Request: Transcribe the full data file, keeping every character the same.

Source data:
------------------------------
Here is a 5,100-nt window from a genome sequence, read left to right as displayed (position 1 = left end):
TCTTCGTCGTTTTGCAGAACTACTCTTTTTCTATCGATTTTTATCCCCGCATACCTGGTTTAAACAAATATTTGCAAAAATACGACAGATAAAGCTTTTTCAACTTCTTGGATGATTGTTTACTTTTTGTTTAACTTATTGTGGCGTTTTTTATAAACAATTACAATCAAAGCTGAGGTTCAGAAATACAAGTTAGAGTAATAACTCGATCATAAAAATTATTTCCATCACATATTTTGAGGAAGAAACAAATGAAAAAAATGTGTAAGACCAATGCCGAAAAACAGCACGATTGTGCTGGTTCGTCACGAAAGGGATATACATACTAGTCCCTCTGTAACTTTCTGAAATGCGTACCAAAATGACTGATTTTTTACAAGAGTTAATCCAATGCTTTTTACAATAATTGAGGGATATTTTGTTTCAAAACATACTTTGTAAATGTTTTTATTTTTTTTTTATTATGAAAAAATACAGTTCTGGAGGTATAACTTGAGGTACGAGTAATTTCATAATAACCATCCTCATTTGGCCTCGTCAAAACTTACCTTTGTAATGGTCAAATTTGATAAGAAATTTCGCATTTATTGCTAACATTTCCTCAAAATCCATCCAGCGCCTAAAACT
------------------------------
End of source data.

Here is a 5,100-nt window from a genome sequence, read left to right as displayed (position 1 = left end):
TCTTCGTCGTTTTGCAGAACTACTCTTTTTCTATCGATTTTTATCCCCGCATACCTGGTTTAAACAAATATTTGCAAAAATACGACAGATAAAGCTTTTTCAACTTCTTGGATGATTGTTTACTTTTTGTTTAACTTATTGTGGCGTTTTTTATAAACAATTACAATCAAAGCTGAGGTTCAGAAATACAAGTTAGAGTAATAACTCGATCATAAAAATTATTTCCATCACATATTTTGAGGAAGAAACAAATGAAAAAAATGTGTAAGACCAATGCCGAAAAACAGCACGATTGTGCTGGTTCGTCACGAAAGGGATATACATACTAGTCCCTCTGTAACTTTCTGAAATGCGTACCAAAATGACTGATTTTTTACAAGAGTTAATCCAATGCTTTTTACAATAATTGAGGGATATTTTGTTTCAAAACATACTTTGTAAATGTTTTTATTTTTTTTTTATTATGAAAAAATACAGTTCTGGAGGTATAACTTGAGGTACGAGTAATTTCATAATAACCATCCTCATTTGGCCTCGTCAAAACTTACCTTTGTAATGGTCAAATTTGATAAGAAATTTCGCATTTATTGCTAACATTTCCTCAAAATCCATCCAGCGCCTAAAACT